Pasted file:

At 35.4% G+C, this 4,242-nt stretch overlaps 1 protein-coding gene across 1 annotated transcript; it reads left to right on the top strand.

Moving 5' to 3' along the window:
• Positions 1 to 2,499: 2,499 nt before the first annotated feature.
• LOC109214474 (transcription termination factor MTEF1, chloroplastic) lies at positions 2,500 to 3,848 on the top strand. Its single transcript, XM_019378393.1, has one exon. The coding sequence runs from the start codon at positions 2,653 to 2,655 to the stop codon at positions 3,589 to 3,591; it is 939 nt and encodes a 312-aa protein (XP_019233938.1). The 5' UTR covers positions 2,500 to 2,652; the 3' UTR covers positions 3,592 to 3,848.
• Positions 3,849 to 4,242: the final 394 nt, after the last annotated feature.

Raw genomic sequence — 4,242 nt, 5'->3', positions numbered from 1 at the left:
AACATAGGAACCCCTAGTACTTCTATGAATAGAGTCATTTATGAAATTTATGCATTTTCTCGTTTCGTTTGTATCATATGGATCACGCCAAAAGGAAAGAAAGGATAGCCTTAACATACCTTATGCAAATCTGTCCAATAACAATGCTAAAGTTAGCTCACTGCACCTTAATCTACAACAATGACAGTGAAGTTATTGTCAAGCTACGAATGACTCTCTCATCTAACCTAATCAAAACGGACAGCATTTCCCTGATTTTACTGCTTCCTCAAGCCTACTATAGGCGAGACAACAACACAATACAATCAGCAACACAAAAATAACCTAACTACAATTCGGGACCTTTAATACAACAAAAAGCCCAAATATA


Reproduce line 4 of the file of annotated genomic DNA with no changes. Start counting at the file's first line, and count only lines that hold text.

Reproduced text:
• LOC109214474 (transcription termination factor MTEF1, chloroplastic) lies at positions 2,500 to 3,848 on the top strand. Its single transcript, XM_019378393.1, has one exon. The coding sequence runs from the start codon at positions 2,653 to 2,655 to the stop codon at positions 3,589 to 3,591; it is 939 nt and encodes a 312-aa protein (XP_019233938.1). The 5' UTR covers positions 2,500 to 2,652; the 3' UTR covers positions 3,592 to 3,848.